Nilsson’s winning time in the finals was 3:31.91 minutes, a blink slower than her qualifying time. Through the two laps, Nilsson was patient until hitting the course’s steep punchy climb a second time. That is where and when she made her move. Up and over the climb, she was untouchable down the straight and across the line.

Behind Nilsson into the descent off the final steep climb were Caldwell and U.S. teammate Jessie Diggins. The two U.S. skiers came into the finish-straight nearly side by side, stride for stride until the lunge. Caldwell took second (+2.27) in a photo finish with Diggins (+2.27) who took third. Norway took the next three spots with Ingvild Flugstad Østberg placing fourth (+3.54), Maiken Caspersen Falla fifth (+4.58), and Lotta Udnes Weng in sixth (+20.73).

Caldwell began her day qualifying in fourth, 2.15 seconds behind Nilsson’s winning time. But even before her qualification run, Caldwell took time to assess the course and determine where others were losing time and fading through the 1.4 k circuit.

“Even before my qualifier, because actually, I started twenty-second … I had twelve minutes to watch where people go,” Caldwell said about her pre-qualification course study. “There were some girls that basically came to a stop going up the hill — because I think it’s easy to go out hard there and just implode. So I knew that that was going to be really important, and I think I paced my qualifier well. But I knew that I would have to keep doing that to move through. So I always tried to conserve as much energy on the first lap as possible, and then be prepared to respond to a move on the hill the second lap and just push hard over the top and just ski the downhills well.”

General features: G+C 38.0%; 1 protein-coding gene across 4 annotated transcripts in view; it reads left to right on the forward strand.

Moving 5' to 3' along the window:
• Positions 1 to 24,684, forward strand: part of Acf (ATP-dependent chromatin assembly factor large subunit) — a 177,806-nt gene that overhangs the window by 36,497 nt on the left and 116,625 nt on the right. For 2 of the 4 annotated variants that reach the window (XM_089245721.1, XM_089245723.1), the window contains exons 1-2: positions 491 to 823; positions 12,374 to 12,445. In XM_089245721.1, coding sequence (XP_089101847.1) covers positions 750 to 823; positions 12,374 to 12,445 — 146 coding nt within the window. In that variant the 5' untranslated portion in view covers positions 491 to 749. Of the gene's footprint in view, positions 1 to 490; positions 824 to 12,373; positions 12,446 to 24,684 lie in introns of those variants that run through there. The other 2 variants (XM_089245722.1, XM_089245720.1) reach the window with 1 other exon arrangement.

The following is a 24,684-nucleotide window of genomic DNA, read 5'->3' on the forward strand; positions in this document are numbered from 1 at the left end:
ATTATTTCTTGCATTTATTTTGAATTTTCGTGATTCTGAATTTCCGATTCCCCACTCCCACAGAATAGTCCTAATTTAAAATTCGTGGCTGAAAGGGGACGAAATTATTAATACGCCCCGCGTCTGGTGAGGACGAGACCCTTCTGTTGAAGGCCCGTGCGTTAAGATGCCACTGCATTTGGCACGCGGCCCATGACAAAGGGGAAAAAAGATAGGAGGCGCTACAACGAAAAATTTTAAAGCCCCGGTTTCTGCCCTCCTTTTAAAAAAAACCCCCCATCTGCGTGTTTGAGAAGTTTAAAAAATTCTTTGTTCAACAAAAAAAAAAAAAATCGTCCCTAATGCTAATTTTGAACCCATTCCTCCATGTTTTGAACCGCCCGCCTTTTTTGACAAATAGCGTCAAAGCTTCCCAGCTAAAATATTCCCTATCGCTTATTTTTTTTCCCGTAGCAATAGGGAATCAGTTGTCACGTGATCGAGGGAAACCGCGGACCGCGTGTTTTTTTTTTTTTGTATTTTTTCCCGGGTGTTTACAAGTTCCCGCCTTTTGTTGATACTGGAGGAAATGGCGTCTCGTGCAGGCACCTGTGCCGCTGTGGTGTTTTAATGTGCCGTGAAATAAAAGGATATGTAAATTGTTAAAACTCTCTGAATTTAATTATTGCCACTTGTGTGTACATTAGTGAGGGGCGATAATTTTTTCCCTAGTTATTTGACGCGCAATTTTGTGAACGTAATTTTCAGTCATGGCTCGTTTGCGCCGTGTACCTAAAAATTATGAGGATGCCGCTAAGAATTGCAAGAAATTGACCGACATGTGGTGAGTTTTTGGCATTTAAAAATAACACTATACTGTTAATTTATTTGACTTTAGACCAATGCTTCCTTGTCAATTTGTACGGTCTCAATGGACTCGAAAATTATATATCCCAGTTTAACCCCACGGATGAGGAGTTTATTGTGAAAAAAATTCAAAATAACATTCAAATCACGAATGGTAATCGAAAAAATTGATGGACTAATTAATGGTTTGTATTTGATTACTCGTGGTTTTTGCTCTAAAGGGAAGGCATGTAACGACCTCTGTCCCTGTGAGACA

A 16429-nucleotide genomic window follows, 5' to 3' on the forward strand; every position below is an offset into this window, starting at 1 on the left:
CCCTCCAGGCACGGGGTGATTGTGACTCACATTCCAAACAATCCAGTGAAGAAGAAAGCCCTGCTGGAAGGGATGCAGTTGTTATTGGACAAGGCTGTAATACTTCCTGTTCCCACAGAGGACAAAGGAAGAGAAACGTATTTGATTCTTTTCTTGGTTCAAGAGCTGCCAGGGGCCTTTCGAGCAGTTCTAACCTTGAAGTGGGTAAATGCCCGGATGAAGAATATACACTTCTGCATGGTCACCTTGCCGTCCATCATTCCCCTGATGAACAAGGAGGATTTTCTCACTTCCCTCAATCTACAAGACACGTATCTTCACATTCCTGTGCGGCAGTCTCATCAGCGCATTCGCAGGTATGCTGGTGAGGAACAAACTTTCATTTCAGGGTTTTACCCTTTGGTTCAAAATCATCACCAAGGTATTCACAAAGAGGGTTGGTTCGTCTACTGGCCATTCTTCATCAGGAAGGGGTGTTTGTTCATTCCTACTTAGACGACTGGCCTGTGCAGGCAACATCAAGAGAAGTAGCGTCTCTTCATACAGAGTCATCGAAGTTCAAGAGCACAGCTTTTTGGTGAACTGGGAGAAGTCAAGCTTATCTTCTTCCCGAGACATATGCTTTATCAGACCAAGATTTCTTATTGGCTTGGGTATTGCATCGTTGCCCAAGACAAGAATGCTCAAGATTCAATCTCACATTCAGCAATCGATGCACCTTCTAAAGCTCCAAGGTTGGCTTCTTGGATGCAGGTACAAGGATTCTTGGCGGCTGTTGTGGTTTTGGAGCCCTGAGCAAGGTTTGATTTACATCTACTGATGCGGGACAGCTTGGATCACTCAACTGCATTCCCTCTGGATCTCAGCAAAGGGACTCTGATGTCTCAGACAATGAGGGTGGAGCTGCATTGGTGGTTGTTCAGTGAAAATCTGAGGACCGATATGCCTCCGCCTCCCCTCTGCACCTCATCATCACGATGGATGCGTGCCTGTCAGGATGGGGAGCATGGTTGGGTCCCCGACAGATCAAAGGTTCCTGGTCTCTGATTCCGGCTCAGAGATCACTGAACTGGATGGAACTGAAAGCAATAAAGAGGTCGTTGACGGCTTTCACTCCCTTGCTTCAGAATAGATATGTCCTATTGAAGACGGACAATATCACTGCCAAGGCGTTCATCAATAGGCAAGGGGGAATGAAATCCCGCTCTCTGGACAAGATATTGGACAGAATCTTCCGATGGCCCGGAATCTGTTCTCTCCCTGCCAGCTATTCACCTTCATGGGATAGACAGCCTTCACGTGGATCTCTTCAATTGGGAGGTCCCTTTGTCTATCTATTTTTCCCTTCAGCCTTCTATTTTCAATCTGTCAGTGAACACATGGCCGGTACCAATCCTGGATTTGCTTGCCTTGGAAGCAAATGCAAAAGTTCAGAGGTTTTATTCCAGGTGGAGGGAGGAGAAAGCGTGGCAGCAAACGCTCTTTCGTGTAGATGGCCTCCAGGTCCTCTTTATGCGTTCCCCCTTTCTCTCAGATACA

Caldwell stayed true to her plan, never fulling throttling to the point of fumes, but never tempering her pace to allow others to regain ground. She placed second in her quarterfinal to Østberg, and second again to Nilsson in her semi as she advanced.